A city is a worthless place without people, no matter how beautiful or how efficiently planned it is. It is the people that make a city. The people make the history of the city; people give the city life and meaning. The people, however, have to understand their roles or end up tearing the city into pieces. After space is defined, it remains in its defined state for as long as the person describing the place is there. De Certeau defines walking as an act of lacking a place. It is also what gives the city its life. This shows that people are disintegrated and keep moving out of place, leaving the city unanchored. The city, therefore, expresses the desire to order as people are moving all and about, desiring to achieve more. It can also be a symbol of fear and chaos as people are restless and they lack unity.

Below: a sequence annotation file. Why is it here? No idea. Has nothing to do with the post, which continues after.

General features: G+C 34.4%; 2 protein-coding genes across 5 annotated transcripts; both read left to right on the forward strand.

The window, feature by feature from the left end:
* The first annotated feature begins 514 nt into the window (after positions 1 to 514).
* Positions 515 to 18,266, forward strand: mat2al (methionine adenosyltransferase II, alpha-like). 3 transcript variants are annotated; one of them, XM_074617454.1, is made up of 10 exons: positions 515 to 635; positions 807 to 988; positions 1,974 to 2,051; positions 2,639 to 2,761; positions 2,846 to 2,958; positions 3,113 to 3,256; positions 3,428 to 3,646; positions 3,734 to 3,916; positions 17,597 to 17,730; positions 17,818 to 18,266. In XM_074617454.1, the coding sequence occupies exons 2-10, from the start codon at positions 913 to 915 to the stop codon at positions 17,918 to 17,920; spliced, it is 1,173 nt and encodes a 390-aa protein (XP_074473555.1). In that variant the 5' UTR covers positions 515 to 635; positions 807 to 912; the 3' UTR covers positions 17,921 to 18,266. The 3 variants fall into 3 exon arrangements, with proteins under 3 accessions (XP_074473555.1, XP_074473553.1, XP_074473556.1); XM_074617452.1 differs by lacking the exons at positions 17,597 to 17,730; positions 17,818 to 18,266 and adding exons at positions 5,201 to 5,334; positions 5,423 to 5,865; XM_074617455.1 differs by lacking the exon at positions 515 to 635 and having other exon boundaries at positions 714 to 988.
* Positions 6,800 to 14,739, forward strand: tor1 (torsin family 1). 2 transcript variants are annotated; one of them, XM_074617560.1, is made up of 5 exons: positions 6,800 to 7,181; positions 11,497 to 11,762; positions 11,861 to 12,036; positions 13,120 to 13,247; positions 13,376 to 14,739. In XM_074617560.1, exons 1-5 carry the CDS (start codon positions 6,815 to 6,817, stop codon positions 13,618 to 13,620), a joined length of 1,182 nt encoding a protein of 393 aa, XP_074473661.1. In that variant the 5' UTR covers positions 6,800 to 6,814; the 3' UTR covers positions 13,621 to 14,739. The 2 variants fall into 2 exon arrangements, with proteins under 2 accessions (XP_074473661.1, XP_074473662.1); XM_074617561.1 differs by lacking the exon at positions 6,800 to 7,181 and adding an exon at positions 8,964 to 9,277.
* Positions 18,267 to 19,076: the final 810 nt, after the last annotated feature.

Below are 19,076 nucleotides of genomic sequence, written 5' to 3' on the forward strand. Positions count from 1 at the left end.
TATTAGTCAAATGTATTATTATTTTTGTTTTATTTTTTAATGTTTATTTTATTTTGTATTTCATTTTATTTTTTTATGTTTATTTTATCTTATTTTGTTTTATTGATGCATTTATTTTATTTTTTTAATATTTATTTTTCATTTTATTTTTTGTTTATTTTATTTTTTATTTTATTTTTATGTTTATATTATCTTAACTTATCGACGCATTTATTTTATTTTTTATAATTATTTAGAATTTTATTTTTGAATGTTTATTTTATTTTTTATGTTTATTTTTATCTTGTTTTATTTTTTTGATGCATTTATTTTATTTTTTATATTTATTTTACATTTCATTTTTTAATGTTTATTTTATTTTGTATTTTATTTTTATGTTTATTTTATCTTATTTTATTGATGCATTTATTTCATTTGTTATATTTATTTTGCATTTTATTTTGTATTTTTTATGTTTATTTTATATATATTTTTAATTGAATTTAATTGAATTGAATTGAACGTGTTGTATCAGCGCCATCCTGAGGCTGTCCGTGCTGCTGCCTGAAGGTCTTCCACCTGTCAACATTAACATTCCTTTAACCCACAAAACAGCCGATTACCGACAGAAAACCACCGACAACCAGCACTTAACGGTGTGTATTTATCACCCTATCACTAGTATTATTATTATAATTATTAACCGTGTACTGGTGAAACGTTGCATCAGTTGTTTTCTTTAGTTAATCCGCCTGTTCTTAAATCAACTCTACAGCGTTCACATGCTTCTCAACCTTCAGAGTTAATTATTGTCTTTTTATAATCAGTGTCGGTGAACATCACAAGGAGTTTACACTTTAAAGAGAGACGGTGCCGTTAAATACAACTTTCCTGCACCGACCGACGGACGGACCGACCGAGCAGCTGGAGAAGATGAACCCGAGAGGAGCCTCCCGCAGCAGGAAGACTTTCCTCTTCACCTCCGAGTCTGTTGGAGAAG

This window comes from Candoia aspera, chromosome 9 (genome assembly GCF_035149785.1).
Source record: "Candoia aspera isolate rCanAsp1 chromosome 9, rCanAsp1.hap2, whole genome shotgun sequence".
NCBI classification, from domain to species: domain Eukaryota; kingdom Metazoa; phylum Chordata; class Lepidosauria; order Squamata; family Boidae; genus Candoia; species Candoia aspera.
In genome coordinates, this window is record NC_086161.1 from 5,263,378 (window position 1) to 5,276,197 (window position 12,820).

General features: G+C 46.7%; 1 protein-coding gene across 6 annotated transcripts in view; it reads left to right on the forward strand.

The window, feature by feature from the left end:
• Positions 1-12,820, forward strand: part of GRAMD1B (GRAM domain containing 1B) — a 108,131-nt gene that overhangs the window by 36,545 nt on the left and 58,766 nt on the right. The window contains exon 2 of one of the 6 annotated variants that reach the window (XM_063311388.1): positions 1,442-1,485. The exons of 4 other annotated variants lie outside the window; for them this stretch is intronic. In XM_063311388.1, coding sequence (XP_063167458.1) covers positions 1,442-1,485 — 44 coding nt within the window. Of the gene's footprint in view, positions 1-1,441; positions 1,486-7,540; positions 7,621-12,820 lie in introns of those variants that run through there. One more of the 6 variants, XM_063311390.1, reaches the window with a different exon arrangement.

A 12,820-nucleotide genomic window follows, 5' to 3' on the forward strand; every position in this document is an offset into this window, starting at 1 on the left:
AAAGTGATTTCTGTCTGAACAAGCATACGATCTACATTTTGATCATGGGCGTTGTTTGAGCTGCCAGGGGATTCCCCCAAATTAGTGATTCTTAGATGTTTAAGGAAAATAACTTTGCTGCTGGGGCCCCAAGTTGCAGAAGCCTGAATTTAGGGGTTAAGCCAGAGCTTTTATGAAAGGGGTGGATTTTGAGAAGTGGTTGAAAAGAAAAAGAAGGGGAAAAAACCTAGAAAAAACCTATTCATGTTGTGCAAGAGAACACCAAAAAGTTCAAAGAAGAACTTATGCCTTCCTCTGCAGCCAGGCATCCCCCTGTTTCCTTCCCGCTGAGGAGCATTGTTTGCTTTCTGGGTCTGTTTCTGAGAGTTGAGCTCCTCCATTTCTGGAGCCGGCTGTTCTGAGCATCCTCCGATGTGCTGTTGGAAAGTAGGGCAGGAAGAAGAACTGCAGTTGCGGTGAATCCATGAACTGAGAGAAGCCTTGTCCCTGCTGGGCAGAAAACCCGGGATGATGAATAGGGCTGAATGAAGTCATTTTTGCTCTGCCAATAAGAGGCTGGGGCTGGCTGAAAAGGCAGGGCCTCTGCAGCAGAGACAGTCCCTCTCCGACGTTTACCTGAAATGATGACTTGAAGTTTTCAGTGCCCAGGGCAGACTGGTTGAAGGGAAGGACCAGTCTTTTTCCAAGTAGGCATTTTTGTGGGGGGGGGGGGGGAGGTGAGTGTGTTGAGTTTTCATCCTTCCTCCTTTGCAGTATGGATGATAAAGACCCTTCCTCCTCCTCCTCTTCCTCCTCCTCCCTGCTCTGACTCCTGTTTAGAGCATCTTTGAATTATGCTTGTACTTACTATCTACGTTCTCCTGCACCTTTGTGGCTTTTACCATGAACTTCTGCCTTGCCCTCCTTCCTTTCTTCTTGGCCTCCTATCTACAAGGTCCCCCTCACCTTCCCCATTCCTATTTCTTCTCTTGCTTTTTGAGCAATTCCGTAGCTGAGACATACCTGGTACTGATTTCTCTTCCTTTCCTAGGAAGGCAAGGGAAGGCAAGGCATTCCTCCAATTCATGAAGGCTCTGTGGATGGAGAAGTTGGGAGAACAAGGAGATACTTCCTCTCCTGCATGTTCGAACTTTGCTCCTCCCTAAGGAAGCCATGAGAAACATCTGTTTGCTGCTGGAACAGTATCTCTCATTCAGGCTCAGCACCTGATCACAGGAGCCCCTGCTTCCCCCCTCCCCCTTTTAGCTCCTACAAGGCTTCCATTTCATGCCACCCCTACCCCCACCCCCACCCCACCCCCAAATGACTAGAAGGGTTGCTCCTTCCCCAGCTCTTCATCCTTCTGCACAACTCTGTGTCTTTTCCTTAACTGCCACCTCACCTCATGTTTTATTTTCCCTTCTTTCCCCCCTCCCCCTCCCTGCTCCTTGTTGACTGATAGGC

The city is seen to regulate and liberate the lives of its inhabitants. The lives of the inhabitants are controlled since it limits the scope of the people writing their subjective use of the urban space course. It also liberates them as it is they that create it through how they walk about as a mass escaping any regulated or planned city scheme. The pedestrians each have their styles and language they speak about the city. They also participate in creating the meaning of the city, giving new definitions to streets and places, different from the previous ones. This freedom makes them liberated and free. “Walking in the City” has an underdeveloped role of sexual difference. The city is split between the point of view of the privileged observer and the symbol of degeneration and urban life contamination. The gendered pedestrians point of view is down to the street’s level, while the observer is at the highest peak.